Berries Polyphenols and Metabolic Health
How much do we really know about the microbiome? What does it take to identify new probiotic strains and their associated health benefits? When should we leverage precise single strains and when is it more effective to use synergistic blends?
The microbiome is an incredibly rich new field of study, where, with the help of DNA sequencing, we are able to identify entirely new strains that were previously unknown. But it is not just individual probiotic strains that play a key role in human health – it is their synergistic effects that confer the most benefit.
Berries, renowned for their vibrant colours and delicious taste, have long been celebrated for their potential health benefits. One of the key factors contributing to their positive effects is the presence of phenolic compounds, including phenolic acids, flavonoids, and anthocyanins. These compounds have often been associated with the health-promoting properties of berries. However, the question arises as to how these compounds truly impact our health, considering their poor bioavailability due to their complex chemical structures.
What are the Polyphenols?
Polyphenols are natural compounds found in plant-based foods like tea, coffee, fruits, and vegetables. They offer various health benefits due to their diverse structures and properties. Polyphenols include flavonoids and other compounds that have been linked to a lower risk of chronic diseases such as diabetes, cardiovascular issues, and cancer. These compounds possess anti-inflammatory, antioxidative, chemopreventive, and neuroprotective properties, making them valuable for promoting health.
The Role of Metabolism:
While the direct impact of phenolic compounds on health may be limited, their metabolites hold significant potential. When these compounds undergo metabolism. They are transformed into smaller phenolic compounds that can enter the bloodstream and reach various organs. The primary site of this metabolism process is the gut, facilitated by the action of microorganisms. Interestingly, polyphenols and their metabolites can also influence the composition of the gut microbiota, creating a reciprocal relationship.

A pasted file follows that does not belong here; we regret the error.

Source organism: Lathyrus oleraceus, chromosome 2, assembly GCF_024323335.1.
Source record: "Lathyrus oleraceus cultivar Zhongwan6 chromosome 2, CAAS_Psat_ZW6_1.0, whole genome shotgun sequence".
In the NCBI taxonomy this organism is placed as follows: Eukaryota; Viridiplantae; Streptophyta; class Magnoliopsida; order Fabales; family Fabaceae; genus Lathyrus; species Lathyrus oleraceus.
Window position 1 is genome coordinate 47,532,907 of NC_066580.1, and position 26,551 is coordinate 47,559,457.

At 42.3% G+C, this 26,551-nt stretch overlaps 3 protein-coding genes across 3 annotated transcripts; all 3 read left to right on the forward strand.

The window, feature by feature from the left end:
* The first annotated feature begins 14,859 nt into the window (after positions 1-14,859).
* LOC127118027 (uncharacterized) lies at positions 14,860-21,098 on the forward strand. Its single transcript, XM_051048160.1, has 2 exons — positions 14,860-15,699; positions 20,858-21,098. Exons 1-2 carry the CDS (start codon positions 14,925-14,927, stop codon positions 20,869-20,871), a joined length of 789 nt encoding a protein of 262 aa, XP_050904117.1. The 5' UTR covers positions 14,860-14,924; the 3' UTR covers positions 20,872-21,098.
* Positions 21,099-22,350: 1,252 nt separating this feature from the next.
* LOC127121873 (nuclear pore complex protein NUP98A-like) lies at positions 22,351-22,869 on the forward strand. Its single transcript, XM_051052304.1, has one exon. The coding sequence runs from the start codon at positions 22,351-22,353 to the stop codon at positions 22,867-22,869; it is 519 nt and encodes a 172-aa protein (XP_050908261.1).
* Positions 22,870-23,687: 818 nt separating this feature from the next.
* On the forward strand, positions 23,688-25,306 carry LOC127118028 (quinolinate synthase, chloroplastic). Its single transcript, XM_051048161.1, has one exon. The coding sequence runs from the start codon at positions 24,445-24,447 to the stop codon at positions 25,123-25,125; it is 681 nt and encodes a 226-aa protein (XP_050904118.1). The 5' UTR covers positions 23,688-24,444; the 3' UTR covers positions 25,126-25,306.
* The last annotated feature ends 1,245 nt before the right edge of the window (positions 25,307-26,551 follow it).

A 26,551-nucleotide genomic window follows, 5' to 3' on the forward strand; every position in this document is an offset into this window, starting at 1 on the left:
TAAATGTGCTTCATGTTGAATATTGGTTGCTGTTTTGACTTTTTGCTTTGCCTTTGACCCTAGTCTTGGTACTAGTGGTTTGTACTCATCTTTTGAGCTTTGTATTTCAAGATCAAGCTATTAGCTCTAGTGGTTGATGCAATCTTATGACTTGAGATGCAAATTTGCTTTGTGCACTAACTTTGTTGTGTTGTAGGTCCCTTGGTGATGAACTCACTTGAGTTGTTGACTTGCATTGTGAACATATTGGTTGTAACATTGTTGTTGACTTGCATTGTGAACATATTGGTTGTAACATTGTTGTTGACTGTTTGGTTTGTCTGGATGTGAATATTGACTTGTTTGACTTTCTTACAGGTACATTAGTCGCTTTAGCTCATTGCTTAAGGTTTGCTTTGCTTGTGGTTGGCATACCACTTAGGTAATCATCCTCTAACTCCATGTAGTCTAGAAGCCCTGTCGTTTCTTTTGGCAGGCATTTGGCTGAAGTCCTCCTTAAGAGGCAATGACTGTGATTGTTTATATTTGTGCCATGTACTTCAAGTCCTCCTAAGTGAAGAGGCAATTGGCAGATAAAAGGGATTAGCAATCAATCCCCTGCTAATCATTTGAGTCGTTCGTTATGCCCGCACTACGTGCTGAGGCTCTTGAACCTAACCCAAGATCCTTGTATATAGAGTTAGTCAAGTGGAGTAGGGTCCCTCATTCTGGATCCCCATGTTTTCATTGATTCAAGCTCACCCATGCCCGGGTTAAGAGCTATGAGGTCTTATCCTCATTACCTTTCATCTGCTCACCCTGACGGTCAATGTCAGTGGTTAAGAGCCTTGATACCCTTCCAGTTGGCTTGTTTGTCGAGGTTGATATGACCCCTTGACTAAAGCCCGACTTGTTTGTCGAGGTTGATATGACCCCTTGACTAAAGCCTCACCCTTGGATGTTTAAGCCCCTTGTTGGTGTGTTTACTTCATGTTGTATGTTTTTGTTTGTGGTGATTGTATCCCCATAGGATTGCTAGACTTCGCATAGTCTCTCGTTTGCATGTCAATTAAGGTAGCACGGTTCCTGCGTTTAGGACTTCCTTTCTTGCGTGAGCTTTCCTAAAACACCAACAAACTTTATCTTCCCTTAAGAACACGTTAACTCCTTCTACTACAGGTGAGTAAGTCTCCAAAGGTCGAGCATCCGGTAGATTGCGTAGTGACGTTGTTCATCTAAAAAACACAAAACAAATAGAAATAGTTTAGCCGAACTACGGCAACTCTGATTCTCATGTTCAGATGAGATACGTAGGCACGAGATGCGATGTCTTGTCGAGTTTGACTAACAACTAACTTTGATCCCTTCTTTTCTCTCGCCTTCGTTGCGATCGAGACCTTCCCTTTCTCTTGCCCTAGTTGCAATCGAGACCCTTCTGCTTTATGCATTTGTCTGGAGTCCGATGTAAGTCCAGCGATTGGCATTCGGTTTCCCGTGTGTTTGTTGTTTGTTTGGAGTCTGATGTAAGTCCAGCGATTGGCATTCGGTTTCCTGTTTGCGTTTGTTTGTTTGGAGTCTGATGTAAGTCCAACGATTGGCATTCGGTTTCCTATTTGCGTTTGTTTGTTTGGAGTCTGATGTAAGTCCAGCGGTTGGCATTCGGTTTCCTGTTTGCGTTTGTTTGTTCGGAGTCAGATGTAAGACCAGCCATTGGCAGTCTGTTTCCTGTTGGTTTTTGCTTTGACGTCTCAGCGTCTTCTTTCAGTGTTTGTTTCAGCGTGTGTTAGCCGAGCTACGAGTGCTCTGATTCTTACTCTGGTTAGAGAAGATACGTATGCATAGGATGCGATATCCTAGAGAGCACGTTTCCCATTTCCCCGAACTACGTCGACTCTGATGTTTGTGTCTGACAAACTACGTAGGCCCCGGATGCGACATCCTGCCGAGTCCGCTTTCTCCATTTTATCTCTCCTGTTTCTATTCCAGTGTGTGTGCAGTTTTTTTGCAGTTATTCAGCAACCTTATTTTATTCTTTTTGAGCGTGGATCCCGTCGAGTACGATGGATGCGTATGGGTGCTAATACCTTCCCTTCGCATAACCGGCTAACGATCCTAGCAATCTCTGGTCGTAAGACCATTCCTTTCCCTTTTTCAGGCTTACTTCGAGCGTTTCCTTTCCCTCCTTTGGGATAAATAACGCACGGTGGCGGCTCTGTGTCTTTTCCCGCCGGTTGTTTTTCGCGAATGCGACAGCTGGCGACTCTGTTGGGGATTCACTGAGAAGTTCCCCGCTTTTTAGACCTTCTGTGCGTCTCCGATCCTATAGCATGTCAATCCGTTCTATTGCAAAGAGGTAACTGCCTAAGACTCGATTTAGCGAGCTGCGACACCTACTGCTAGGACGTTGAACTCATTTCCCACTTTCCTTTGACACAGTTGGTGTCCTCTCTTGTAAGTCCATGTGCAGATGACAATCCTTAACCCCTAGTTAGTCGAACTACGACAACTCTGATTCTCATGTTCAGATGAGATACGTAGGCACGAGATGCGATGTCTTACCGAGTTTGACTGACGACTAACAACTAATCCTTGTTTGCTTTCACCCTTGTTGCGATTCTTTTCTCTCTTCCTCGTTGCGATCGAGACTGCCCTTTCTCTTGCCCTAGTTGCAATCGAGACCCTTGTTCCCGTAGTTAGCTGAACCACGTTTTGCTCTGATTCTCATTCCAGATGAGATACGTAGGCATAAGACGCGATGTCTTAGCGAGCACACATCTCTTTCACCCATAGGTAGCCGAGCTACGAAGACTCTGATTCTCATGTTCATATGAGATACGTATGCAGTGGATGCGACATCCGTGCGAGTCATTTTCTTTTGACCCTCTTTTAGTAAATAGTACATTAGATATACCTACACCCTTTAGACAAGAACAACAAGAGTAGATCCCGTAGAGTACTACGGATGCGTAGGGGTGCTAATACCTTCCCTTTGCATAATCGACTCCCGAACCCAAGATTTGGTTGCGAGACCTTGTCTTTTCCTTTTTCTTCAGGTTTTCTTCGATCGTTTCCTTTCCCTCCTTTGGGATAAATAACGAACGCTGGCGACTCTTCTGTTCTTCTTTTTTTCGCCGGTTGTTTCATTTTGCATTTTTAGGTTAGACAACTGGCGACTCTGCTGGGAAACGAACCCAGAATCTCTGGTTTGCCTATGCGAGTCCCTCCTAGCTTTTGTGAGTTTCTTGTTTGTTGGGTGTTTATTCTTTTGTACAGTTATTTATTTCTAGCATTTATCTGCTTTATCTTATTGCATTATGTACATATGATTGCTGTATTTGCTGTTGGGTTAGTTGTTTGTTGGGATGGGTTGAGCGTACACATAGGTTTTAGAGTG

Effects on Gut Microbiota:
In studies involving healthy individuals, the consumption of berries or their compounds has shown a propensity for modulating the microbial populations in the gut. Specifically, these modulations often lead to an increase in beneficial bacteria such as Bifidobacterium, Lactobacillus, and Akkermansia. This suggests a prebiotic-like effect of berries or their components, promoting a healthy gut environment. When we consume polyphenols, most of them are broken down by gut bacteria before being absorbed. This process influences the compounds' effectiveness and biological activity. Gut bacteria play a vital role in metabolising polyphenols through different mechanisms, affecting how these compounds benefit our health.
Polyphenols and Carbohydrate Metabolism:
The digestion, absorption, and metabolism of dietary carbohydrates, such as starch and sucrose, can be influenced by polyphenols. These compounds have the potential to impact glucose levels and insulin secretion, which are essential for maintaining glucose balance in our bodies. Polyphenols can affect carbohydrate metabolism by inhibiting carbohydrate breakdown and absorption in the intestine, stimulating insulin release, regulating liver glucose production, and enhancing glucose uptake in tissues.
Importance of Glucose Homeostasis:
Maintaining balanced glucose levels is crucial for overall health. Problems with glucose control can lead to metabolic syndrome, a combination of symptoms like obesity, high blood sugar, and abnormal lipid levels. Insulin resistance, often caused by poor diet and lifestyle habits, is a key factor in metabolic syndrome and increases the risk of type 2 diabetes. Disrupted glucose metabolism can also contribute to inflammation, oxidative stress, and dysfunction in organs.
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